Friday, August 15, 2008

And the Answer is . . . Part 2

By Richard Firsten
Retired ESOL Teacher, Teacher-Trainer, Columnist, Author

In a few previous entries on my blog, I listed some interesting idiomatic expressions, commonly used terms the origins of which most native speakers don’t have a clue about. I also listed some commonly heard errors that, at least for now, are mostly still considered errors. I’ve already listed some of the answers in “And the Answer is …” Now it’s time for me to list the answers to more of those interesting little bits and pieces that make English so much fun to delve into. The ones listed below are some of the quirks of English that I asked about in rhetorical questions for you to consider. I’m also including those commonly heard errors that may end up becoming acceptable one of these days. As English teachers whose bread and butter is the state of the English language, we should have some knowledge at least of the more commonly used idioms that pop up in conversation so frequently that our students are bound to ask us about eventually, and we should be thinking about changes that are going on right now in how native speakers use this language. So here’s information about some of those quirks and errors I mentioned in those earlier entries. I hope you continue to find them informative and entertaining.

1. Why is it that things like trees can burn up and burn down at the same time?
On the face of it, these do seem to be contradictory, don’t they? But they’re really not, of course. The particle up isn’t being used in its literal sense here. Up can be used with certain verbs to mean “completely,” so to burn up really means “to burn completely.” Here are some others that work with a similar meaning for up: blow up, clean up, cut up, drink up, eat up, grind up, grow up, lap up, and tie up.

Now down, on the other hand, is used in its literal meaning, so if a tree or a house burns down, we really mean that every part of it has come tumbling down to the ground. Some other verbs that work more or less the same way with down are blow down, bring down (in its literal meaning and one idiomatic meaning, i.e., to kill or disable a large animal), fall down, go down, lay down, lie down, put down (in its literal sense), sit down, and stay down.

2. Think about this: When an alarm clock goes off, it goes on.
This is a fun one! Once again, we seem to be looking at opposites as far as those particles are concerned, but they don’t represent their literal meanings here. The difference is that while both phrasal verbs mean that some sort of machine starts functioning, if it goes off, it begins working with an accompanying loud noise or explosive effect, whereas if it goes on, it simply begins working. So I suppose that’s why an alarm clock goes off, but a coffee maker goes on.

In those previous entries, I listed some of the most typically heard errors, which are so common nowadays that at least one has already been raised to the rank of “acceptability.” The others I’ve listed may follow suit, the way things are going. Who knows?

3. I think I’ll lay down for half an hour. Wake me up at 6.
Even though the more conservative of us grammar wonks still don’t accept lay and lay down as intransitive verbs, but feel that lie and lie down should be the only intransitives in this “contest,” how long can you fight City Hall? I, for one, hear lay and lay down used intransitively more than lie and lie down, so at this point I just sigh and move on. There are even dictionaries that have given in to this change!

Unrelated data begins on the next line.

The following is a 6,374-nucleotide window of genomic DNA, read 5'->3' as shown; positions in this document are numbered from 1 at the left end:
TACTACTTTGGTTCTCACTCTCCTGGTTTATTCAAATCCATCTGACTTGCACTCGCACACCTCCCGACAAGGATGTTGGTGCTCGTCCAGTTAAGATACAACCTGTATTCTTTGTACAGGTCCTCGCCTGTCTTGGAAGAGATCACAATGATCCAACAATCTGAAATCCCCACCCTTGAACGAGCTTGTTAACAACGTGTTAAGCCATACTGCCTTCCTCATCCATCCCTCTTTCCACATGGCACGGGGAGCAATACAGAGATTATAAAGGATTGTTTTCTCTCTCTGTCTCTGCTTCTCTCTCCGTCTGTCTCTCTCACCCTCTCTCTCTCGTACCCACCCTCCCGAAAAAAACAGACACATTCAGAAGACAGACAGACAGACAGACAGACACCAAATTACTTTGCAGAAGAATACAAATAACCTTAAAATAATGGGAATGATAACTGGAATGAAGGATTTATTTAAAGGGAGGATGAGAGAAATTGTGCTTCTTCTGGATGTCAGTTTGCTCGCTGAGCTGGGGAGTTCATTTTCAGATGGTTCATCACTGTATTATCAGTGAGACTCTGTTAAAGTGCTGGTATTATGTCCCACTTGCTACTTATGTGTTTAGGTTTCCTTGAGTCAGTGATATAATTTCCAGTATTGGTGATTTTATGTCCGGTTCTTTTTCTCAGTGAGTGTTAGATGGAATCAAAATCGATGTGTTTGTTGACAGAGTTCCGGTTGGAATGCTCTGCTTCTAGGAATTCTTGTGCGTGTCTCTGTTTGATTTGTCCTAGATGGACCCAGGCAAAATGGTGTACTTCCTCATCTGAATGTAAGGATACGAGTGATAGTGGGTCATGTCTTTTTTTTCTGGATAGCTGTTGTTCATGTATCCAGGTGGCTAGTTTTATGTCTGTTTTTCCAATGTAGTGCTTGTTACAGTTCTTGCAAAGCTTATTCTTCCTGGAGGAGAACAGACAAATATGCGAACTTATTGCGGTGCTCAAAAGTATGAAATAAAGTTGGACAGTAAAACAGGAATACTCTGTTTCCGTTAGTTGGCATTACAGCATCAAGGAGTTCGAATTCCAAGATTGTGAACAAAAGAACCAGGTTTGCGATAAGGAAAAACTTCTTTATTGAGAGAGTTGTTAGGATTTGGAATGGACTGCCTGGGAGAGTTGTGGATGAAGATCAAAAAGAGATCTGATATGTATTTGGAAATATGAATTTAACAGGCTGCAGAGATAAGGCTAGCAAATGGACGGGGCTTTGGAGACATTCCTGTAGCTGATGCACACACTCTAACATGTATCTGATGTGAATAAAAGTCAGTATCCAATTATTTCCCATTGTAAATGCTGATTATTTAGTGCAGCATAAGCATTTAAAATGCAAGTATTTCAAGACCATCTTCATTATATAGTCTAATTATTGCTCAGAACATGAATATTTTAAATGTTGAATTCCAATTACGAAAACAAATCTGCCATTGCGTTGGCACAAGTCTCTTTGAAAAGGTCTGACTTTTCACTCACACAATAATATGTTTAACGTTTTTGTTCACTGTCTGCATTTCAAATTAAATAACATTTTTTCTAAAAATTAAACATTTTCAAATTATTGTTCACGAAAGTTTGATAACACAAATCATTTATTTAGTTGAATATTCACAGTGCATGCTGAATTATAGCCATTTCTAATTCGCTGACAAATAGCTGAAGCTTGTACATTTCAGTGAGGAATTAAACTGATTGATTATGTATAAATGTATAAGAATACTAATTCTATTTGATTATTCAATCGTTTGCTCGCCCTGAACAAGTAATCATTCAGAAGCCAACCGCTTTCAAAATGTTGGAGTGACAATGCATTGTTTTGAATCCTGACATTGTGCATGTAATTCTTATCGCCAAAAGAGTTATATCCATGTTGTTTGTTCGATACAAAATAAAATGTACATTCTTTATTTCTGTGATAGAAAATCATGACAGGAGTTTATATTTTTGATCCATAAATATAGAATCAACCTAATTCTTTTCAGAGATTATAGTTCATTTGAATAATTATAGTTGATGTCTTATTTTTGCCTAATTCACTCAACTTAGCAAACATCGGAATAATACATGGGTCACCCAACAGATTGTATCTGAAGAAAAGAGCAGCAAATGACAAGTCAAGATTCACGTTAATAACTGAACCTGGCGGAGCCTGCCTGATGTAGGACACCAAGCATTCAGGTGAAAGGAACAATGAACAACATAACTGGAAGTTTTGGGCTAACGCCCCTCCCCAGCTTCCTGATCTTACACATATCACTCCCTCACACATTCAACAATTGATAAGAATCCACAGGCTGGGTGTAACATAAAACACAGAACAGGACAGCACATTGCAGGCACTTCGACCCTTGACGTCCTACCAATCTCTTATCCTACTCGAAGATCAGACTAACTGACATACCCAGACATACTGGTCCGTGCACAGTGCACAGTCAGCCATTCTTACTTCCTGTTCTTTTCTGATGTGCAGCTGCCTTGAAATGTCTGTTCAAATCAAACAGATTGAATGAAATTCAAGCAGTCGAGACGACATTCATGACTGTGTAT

4. This paint goes on real easy. / She does her work quicker than most of my employees.
Real easy should be really easily or very easily, and quicker should be more quickly. Although I don’t think these are considered acceptable alternative forms, the two of them tend to be moving in that direction. We’ll have to wait and see what the outcome is on these.

What’s very interesting to me is that I see a greater and greater trend towards using adjectives instead of adverbs in certain sentence environments and in certain collocations. I know I’ll be getting around to writing a blog entry on this issue at some point in the future, so please stay tuned.

5. If he didn’t move away from that tree, he would have been killed when the lightning struck.
I’ve noticed more and more that native speakers ― even educated ones ― are using the present subjunctive form in this type of unreal conditional sentence (didn’t move away) than the correct past subjunctive form, which in this sentence is hadn’t moved away. I find this a frightening trend, one I really don’t like hearing at all. If you pay attention every time you hear somebody utter this kind of unreal idea in the past, listen to how often the speaker uses the wrong form in the subjunctive (or if) clause.

This seems to be a relatively new trend, unlike the sentence construction that’s been around for a very long time in which people use two conditionals instead of a subjunctive and a conditional. For example when they say, I would’ve helped you if you would’ve asked me.

6. A: Do you know where’s the main office? B: Sorry, I’m not sure where it’s at.
Speaker A is demonstrating an interesting trend in the question above. This may be happening due to the influence of immigrants on the language, but I’m really not sure about the cause. The correct word order is Do you know where the main office is? but I’ve heard this kind of incorrect word order used more and more frequently.

As for what Speaker B says, it’s amazing how many people, usually in less educated groups, don’t feel they’ve uttered a complete idea in a question or statement with where unless they throw in at at the end of the utterance. If you happen to get that popular TV show Cops where you live, listen to how almost every single police officer throws in that at at the end of a question or statement containing where. Of course there’s absolutely no need for using at in an utterance with where.

7. We utilize at least a cord of wood in the fireplace every winter to make the living room warm and cozy.